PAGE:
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Lights, Camera, and... The First Kenyan Series On Netflix

“We are so used to seeing other people on our screens, so I really hope this translates into a celebration of who we are, a celebration of our culture, our languages, and our personalities. I know it’s just a scratching of the surface of the stories we tell about ourselves,” Vincent Mbaya, Director.

Country Queen! The first original Kenyan series on Netflix. What a great stride in the country’s film industry! The series centers on the character of Akisa Musyoka, an ambitious Nairobi event planner, who pushes the boundaries of society’s expectations of women.

The masterpiece was filmed in Nairobi, Muranga, and Machakos counties and was directed by Vincent Mbaya, Tosh Gitonga and Brian Munene.

Shot in English, Swahili, and a mix of other local languages, the series features the lives of ordinary Kenyans fighting against corporate power, corruption, and land grabs.

This comes even when the country’s film industry has been subject to serious financial constraints in the funding of various film projects, and Country Queen has not been an exception either. In fact, it took more than five years to get it done, with years spent looking for investors. They managed, against all odds. It premiered yesterday on the platform and is now available for streaming.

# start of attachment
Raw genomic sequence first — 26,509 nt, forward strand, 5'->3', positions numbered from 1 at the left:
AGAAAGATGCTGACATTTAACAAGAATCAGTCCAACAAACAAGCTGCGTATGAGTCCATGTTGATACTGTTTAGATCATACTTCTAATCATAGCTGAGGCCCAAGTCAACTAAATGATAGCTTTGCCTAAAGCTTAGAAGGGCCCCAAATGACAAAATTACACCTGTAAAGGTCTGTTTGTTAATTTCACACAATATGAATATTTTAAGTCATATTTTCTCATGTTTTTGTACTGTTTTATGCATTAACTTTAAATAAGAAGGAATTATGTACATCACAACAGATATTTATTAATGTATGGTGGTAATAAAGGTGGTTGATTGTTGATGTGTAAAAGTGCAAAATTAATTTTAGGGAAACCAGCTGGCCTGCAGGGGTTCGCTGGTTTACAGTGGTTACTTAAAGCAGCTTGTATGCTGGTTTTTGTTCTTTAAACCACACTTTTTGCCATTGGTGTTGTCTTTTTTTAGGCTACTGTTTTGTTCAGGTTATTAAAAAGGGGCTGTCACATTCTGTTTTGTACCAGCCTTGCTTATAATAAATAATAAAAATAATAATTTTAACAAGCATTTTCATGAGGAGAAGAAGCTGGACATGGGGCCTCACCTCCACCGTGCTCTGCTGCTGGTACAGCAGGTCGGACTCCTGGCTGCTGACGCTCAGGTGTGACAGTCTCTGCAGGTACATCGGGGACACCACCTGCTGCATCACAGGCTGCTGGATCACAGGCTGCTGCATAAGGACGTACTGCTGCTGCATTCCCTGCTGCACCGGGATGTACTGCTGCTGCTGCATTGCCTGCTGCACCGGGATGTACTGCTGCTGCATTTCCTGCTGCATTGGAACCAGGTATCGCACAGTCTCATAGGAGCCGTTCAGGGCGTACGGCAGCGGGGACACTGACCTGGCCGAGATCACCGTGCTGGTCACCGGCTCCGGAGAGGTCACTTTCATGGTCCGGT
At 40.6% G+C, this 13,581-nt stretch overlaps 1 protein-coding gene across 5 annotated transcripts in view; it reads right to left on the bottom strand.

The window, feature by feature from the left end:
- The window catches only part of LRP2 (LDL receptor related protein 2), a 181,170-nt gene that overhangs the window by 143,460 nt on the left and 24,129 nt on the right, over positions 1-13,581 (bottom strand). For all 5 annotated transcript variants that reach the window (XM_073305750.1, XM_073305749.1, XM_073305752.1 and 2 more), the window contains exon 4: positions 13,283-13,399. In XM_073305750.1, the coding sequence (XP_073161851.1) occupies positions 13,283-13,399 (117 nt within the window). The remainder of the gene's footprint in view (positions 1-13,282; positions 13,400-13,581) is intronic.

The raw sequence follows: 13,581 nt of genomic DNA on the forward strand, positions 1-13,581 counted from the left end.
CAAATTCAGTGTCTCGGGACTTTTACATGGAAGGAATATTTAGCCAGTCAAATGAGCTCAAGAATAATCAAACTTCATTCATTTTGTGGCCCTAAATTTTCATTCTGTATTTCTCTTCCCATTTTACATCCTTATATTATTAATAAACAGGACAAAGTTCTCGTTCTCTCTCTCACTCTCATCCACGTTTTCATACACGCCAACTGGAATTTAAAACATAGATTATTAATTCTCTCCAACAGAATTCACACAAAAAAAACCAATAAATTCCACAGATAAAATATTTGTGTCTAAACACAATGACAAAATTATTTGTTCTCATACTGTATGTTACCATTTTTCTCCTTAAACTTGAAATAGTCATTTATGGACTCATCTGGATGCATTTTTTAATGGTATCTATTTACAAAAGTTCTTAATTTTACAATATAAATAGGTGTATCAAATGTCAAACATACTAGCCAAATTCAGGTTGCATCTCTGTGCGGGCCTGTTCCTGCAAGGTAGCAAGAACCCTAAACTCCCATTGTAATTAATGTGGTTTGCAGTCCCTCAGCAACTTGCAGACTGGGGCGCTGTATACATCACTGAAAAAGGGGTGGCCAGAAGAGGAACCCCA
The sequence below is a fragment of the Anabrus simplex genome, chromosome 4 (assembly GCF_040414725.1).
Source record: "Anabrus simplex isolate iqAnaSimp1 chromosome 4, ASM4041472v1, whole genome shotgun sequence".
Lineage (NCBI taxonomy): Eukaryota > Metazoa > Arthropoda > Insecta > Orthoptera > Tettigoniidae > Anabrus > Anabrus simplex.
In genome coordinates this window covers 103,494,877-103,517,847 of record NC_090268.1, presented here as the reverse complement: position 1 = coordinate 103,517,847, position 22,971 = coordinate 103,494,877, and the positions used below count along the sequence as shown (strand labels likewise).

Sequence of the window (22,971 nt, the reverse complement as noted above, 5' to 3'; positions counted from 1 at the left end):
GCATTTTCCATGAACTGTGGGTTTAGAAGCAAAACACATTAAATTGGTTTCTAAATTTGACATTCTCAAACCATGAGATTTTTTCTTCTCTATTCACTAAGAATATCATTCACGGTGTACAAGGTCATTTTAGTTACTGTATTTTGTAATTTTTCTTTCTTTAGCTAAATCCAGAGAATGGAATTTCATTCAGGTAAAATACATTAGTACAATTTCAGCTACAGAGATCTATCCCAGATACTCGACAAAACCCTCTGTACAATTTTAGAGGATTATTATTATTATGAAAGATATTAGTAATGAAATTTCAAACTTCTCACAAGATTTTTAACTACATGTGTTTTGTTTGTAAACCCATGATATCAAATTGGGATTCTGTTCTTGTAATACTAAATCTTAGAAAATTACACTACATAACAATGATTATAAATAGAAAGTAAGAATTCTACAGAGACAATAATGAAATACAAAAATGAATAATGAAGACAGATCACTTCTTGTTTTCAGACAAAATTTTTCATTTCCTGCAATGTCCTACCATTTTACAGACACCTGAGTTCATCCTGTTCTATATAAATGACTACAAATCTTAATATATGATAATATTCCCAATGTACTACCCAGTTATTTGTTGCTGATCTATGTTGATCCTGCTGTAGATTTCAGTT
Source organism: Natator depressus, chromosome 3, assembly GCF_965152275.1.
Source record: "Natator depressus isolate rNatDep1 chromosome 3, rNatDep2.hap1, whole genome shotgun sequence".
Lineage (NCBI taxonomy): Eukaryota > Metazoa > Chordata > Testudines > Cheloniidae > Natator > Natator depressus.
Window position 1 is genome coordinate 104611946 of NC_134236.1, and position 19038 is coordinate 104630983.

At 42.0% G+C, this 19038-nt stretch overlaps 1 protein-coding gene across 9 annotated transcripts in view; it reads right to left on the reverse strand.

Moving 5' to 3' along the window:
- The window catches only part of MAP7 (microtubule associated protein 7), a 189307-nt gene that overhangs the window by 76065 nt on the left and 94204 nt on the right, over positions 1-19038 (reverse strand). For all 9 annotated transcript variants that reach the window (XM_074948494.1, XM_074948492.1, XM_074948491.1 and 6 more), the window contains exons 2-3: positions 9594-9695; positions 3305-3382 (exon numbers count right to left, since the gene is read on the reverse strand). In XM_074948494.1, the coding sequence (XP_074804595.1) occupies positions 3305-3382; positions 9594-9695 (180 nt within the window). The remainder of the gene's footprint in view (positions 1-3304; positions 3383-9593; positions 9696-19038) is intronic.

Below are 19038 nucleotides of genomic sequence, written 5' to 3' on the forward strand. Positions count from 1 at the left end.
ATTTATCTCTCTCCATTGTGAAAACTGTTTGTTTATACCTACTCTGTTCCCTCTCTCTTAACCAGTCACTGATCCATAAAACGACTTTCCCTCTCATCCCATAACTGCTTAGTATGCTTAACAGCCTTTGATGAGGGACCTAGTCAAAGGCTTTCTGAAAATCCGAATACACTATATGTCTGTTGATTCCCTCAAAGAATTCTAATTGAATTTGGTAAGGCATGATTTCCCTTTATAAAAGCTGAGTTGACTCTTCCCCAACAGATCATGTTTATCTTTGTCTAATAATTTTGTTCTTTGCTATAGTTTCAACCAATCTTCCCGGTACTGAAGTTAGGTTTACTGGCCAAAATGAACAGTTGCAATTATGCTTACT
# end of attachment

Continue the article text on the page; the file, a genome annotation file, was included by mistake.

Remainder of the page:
From left, Kamau Wa Ndung’u, producer of Country Queen; Melissa Kiplagat (who plays the lead character, Akisa); Nyokabi Macharia (Ivy) and Mumbi Kaigwa (Esther). Photograph: Netflix

But this is not the only challenge facing the industry. Several films have been banned in the past, purported to have immoral content. Many filmmakers in the country have found this a huge challenge since the bans stifle stories that should be in the public domain. They say that such bans perpetuate a certain conservative view among the public about what is allowed and not allowed – in film and in society, yet the Kenyan constitution protects artistic freedom.

However, streaming platforms such as Netflix, are revolutionary. Just a few months ago, the Kenyan Ministry of ICT, Innovation & Youth Affairs, and Netflix signed a two-year Memorandum of Understanding to jointly deliver efforts to strengthen the country’s creative industry and support the development of the next generation of storytellers. The scope of cooperation under the MoU - which is the first of its kind for Netflix in Africa - focuses on skills & capacity development, creative sector infrastructure development, marketing and media spend, digital consumer protection, and local content investment.

Creators are now capitalizing on their ability to distribute and monetize content using online platforms, allowing a new generation to make a living in the sector and bypass the industry’s traditional “gatekeepers”.

If you are looking for something to unwind your week over, Country Queen got you!

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